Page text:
Optical Components and the Rise of the Robots
Whilst the term artificial intelligence (AI) may conjure images of futuristic utopia and modern-day visionary technologies; the concept has actually been a societal forethought for longer than we think. For example, Mary Shelley’s 1818 novel, Frankenstein, explored robotics in an unorthodox method with Victor Frankenstein fabricating a monstrous artificial lifeform. Meanwhile, turn the clocks back considerably further to Ancient Egypt, and you’ll find robotic-inspired animated ceremonial statues. Artificial intelligence is, in fact, centuries-old, and its implementation has long been a desire of the human race.
Fast-forward to today and the omnipresence of robotics is remarkable. Not only are robots applied to large-scale industrial manufacturing chains (both assembling cars and integrated with vehicles themselves), but they’re also found much closer to home on a smaller scale; hoovering our floors, mowing our lawns and, in some cases, stocking our shelves at local supermarkets1. AI has come on leaps and bounds over the decades, but what has been the driving force behind this technologically advanced movement? The development of optics is undoubtedly a positive place to start.
As far as the AI can see
For seamless operation, robotics requires constant clarity of vision, which means that specifying high-precision optics for such high-tech applications is crucial for optimum operation. What’s more, many of these AI-based technologies can prove extremely dangerous if functionality fails due to poor-quality components. Take autonomous driving, for instance. This driverless innovation heavily relies on a light-based remote sensing method – Light Detection and Ranging (LiDAR). Without the correct optical clarity and protection, these systems can eventually deteriorate – or worse fail to detect hazards, potentially leading to life-threatening consequences for passengers, pedestrians and other road users.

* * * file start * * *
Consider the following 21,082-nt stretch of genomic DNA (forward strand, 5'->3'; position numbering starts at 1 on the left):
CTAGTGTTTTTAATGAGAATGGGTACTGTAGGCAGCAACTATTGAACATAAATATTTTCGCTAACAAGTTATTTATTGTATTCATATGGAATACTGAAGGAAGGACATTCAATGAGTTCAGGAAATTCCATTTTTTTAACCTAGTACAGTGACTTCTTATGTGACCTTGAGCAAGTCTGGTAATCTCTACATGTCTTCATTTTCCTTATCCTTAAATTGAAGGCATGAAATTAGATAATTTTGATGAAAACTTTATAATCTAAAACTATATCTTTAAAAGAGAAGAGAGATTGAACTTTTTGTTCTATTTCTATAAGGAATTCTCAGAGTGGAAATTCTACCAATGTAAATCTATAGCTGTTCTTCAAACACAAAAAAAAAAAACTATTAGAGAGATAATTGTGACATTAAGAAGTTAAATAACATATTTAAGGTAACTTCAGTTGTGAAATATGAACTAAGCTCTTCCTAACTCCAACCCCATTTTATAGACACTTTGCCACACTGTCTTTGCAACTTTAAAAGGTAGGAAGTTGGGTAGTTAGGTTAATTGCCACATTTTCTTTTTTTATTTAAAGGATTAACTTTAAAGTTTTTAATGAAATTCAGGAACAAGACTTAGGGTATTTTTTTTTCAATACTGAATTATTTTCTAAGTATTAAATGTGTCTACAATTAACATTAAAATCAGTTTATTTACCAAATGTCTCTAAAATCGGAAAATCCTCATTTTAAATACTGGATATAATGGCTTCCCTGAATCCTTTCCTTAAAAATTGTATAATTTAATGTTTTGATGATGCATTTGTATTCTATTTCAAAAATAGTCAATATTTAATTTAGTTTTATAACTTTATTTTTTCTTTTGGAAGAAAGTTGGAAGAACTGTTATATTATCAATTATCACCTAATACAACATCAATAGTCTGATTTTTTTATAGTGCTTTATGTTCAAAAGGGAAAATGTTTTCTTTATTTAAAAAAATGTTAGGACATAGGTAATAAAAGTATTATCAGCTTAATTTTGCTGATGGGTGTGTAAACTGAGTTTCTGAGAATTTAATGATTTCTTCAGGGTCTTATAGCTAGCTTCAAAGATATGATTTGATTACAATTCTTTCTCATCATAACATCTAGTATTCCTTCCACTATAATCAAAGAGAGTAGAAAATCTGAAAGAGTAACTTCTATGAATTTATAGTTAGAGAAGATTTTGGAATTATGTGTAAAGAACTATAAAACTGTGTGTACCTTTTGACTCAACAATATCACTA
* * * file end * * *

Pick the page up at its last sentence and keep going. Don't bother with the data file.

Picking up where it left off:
As a pioneer amongst market leaders within the autonomous vehicle industry, Knight Optical has a long-standing reputation for providing world-class manufacturers with judicious optical advice for the most advantageous of innovations within the sector. As well as a wealth of experience in the field, we also offer a range of stock and custom-made components for such applications, including Aspheric Lenses, Front-Coated (FS) Mirrors, Windows, Lenses, Optical Filters; plus many more. Furthermore, we also offer Optical Coatings to protect optics from the elements and improve transmission. Such customised options include Anti-Reflective (AR), Diamond-Like Carbon (DLC) as well as Hydrophobic and Oleophobic coatings.
Manufacturing: machine vs man
Naturally, robotics and manufacturing go hand-in-hand. Automated production not only improves efficiencies and is favourable from a health and safety viewpoint, but robots can operate 24 hours a day, seven days a week. Whether they’re employed for fast-paced automobile production, intelligent food processing systems or meticulous construction of aircraft in aerospace applications, these insomniac industrial machines have – whether we like it or not – replaced human manufacturing methods.